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Annals of Hematology

, Volume 97, Issue 9, pp 1683–1687 | Cite as

− 174 G>C IL-6 polymorphism and primary iron overload in male patients

  • Walter F. Tetzlaff
  • Tomás Meroño
  • Eliana E. Botta
  • Maximiliano E. Martín
  • Patricia B. Sorroche
  • Laura E. Boero
  • Marcelo Castro
  • Gustavo D. Frechtel
  • Jorge Rey
  • Jorge Daruich
  • Gloria E. Cerrone
  • Fernando Brites
Original Article

Abstract

Primary iron overload (IO) is commonly associated with mutations in the hereditary hemochromatosis gene (HFE). Nonetheless, other genetic variants may influence the development of IO beyond HFE mutations. There is a single nucleotide polymorphism (SNP) at − 174 G>C of the interleukin (IL)-6 gene which might be associated with primary IO. Our aim was to study the association between the SNP − 174 G>C gene promoter of IL-6 and primary IO in middle-aged male patients. We studied 37 men with primary IO diagnosed by liver histology. Controls were age-matched male volunteers (n = 37). HFE mutations and the SNP − 174 G>C gene promoter of IL-6 were evaluated by PCR-RFLP. Logistic regression was used to evaluate the association between primary IO and SNP − 174 G>C gene promoter of IL-6. Patients and control subjects were in Hardy-Weinberg equilibrium for the SNP − 174 G>C gene promoter of IL-6 (p = 0.17). Significantly different genotype frequencies were observed between patients (43% CC, 43% CG, and 14% GG) and control subjects (10% CC, 41% CG, and 49% GG) (OR = 4.09, 95% CI = 2.06–8.13; p < 0.0001). The multiple logistic regression analysis showed that IO was significantly associated with CC homozygosis in the SNP − 174 G>C gene promoter of IL-6 (OR = 6.3, 95% CI = 1.9–21.4; p < 0.005) in a model adjusted by age and body mass index. In conclusion, CC homozygosis in the SNP − 174 G>C gene promoter of IL-6 can be proposed as one of the gene variants influencing iron accumulation in male adults with HFE mutations. Studies in larger cohorts are warranted.

Keywords

Iron overload Inflammation IL-6 Polymorphism HFE Hemochromatosis 

Notes

Acknowledgements

The authors wish to acknowledge the collaboration from the members of the Hospital de Clínicas “José de San Martín”, University of Buenos Aires.

Author contribution

Walter Tetzlaff, Tomas Meroño, Laura Boero, Eliana Botta, Maximiliano Martin, and Patricia Sorroche performed biochemical determinations and lipoprotein analyses. Walter Tetzlaff, Tomas Meroño, Laura Boero, Gloria Cerrone, Gustavo Frechtel, Fernando Brites, Jorge Rey, and Jorge Daruich contributed to the protocol design and data analysis. Jorge Daruich recruited patients and performed their clinical evaluation. Walter Tetzlaff, Marcelo Castro, Jorge Rey, Gloria Cerrone, and Gustavo Frechtel performed genetic testing. Walter Tetzlaff, Tomas Meroño, Gustavo Frechtel, Gloria Cerrone, and Fernando Brites contributed to writing the manuscript.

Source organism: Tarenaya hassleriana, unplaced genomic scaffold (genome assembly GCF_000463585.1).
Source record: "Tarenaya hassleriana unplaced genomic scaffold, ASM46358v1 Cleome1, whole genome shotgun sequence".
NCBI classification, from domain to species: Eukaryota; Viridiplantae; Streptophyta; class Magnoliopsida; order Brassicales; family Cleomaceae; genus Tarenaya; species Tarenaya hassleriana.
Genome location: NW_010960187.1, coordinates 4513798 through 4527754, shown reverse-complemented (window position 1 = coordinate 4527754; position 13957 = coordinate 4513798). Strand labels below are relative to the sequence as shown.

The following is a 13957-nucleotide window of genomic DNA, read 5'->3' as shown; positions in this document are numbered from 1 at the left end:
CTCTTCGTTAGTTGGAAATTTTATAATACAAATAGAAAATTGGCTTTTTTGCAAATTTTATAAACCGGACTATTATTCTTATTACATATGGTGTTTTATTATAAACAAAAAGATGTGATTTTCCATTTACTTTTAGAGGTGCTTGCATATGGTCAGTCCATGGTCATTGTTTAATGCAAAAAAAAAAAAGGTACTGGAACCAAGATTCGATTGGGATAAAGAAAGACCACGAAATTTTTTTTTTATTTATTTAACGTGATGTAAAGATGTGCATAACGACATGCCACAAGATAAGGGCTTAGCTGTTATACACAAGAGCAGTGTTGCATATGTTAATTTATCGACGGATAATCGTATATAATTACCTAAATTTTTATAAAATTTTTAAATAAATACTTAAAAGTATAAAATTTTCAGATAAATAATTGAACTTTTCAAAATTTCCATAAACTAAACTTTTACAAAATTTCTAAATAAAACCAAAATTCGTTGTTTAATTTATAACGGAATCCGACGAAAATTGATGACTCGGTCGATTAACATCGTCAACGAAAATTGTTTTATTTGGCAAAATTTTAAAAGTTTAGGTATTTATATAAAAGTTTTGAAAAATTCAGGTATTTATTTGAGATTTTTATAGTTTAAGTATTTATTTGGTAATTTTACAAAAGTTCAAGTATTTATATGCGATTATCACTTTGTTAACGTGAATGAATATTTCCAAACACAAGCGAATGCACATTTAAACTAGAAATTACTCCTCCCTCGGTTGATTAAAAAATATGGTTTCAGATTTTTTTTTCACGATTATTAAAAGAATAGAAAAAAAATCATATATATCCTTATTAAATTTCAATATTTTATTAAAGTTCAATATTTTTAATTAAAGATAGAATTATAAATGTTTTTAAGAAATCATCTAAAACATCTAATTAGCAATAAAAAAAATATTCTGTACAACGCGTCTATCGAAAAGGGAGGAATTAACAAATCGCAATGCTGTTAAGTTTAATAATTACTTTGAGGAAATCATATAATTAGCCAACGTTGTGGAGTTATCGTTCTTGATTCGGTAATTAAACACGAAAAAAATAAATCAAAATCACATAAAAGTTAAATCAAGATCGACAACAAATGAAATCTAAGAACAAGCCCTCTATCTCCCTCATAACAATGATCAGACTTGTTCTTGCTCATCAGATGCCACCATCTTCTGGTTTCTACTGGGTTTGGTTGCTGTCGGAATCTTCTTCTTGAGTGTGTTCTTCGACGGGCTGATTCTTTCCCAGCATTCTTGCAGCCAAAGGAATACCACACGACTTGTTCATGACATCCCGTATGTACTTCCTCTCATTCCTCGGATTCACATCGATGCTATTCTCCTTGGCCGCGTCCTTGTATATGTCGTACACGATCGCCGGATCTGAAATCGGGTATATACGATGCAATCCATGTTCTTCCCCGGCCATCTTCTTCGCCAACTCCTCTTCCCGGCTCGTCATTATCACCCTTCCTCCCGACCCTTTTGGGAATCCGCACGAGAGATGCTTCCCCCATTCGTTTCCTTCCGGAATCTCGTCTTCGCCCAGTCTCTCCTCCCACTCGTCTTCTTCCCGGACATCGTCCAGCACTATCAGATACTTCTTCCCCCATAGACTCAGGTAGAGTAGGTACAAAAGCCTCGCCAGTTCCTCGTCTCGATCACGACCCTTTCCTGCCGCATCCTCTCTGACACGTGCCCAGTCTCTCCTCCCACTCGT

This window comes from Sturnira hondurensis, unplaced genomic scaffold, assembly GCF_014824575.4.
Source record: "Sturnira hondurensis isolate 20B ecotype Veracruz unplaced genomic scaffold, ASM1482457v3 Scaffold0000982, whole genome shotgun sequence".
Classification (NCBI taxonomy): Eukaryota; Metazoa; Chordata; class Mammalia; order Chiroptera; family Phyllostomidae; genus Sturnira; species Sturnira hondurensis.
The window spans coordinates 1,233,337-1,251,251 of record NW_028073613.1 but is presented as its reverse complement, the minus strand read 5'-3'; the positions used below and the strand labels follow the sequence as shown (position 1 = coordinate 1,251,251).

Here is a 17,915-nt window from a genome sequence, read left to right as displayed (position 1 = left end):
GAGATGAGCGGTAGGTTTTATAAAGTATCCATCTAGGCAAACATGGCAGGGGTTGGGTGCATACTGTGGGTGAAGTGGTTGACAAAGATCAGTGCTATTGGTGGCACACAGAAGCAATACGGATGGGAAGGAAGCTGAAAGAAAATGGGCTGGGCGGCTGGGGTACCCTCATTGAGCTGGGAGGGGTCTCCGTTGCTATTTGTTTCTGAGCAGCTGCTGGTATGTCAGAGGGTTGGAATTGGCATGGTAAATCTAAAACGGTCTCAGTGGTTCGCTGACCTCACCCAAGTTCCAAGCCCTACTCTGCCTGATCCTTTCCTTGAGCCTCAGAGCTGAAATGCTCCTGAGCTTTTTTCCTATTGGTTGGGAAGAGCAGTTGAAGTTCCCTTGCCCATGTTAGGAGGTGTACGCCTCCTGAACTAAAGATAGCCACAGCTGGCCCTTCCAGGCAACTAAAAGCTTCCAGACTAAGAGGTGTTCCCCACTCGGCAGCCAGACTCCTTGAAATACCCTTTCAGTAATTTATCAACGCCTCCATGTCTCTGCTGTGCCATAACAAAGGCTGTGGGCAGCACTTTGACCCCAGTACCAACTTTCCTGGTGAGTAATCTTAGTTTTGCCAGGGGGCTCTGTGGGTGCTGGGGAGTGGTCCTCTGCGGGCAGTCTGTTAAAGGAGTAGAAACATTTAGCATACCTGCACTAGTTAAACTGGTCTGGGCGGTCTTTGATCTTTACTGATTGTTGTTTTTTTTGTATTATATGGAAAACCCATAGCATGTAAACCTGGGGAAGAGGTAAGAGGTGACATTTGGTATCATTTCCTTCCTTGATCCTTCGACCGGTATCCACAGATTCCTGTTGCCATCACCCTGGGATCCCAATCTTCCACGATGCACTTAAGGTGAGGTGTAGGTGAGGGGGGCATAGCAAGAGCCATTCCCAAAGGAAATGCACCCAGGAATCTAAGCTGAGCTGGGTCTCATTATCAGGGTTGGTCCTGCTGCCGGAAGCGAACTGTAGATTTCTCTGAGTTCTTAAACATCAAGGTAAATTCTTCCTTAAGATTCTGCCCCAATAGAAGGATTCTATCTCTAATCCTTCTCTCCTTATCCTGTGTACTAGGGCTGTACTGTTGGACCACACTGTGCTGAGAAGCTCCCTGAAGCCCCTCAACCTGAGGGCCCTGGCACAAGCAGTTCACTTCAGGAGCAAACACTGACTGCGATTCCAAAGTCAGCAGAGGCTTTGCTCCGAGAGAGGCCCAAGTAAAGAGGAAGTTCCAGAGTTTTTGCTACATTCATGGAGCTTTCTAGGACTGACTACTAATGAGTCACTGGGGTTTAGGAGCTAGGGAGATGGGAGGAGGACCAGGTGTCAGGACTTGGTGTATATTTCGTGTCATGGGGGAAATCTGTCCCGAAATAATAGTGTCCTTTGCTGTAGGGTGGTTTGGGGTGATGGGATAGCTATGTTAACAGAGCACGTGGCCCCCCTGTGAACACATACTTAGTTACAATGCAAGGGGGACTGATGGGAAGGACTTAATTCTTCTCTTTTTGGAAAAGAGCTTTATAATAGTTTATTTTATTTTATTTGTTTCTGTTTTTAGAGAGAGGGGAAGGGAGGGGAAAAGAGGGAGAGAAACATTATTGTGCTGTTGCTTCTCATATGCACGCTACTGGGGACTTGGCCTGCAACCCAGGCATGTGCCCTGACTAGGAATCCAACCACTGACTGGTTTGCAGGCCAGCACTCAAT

Funding

This work was supported in part by grants from the University of Buenos Aires (UBACyT CB23), CONICET (PIP 11220110100516), and National Agency for Scientific and Technological Promotion (PICT 2012-0418).

Compliance with ethical standards

The present study was carried out in accordance with the Declaration of Helsinki and the protocol was approved by the Ethics Review Board from the “José de San Martín” Clinical Hospital and from the Faculty of Pharmacy and Biochemistry, University of Buenos Aires.

Conflict of interest

The authors declare that they have no conflict of interest.

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Copyright information

© Springer-Verlag GmbH Germany, part of Springer Nature 2018

Authors and Affiliations

  • Walter F. Tetzlaff
    • 1
    • 2
  • Tomás Meroño
    • 1
    • 2
  • Eliana E. Botta
    • 1
    • 2
    • 3
  • Maximiliano E. Martín
    • 1
    • 2
  • Patricia B. Sorroche
    • 4
  • Laura E. Boero
    • 1
    • 2
  • Marcelo Castro
    • 2
    • 5
  • Gustavo D. Frechtel
    • 6
  • Jorge Rey
    • 2
    • 5
  • Jorge Daruich
    • 7
  • Gloria E. Cerrone
    • 6
    • 8
  • Fernando Brites
    • 1
    • 2
    • 3
  1. 1.Laboratorio Lípidos y Aterosclerosis, Departamento de Bioquímica Clínica, Facultad de Farmacia y BioquímicaUniversidad de Buenos AiresBuenos AiresArgentina
  2. 2.Universidad de Buenos Aires, Facultad de Farmacia y Bioquímica, Instituto Fisiopatología y Bioquímica Clínica (INFIBIOC)Buenos AiresArgentina
  3. 3.Consejo Nacional de Investigación Científicas y Técnicas (CONICET)Buenos AiresArgentina
  4. 4.Hospital Italiano de Buenos Aires, Laboratorio CentralBuenos AiresArgentina
  5. 5.Hospital de clínicas “José de San Martín”, Departamento de Hemoterapia y Inmunohematología, División de Transfusión y Transmisión de enfermedadesUniversidad de Buenos AiresBuenos AiresArgentina
  6. 6.CONICET, Instituto de Inmunología, Genética y Metabolismo (INIGEM), Laboratorio de Diabetes y MetabolismoUniversidad de Buenos AiresBuenos AiresArgentina
  7. 7.Hospital de clínicas “José de San Martín”, Servicio de GastroenterologíaUniversidad de Buenos AiresBuenos AiresArgentina
  8. 8.Facultad de Farmacia y Bioquímica, Departamento de Microbiología, Inmunología y Biotecnología, Catedra de GenéticaUniversidad de Buenos AiresBuenos AiresArgentina

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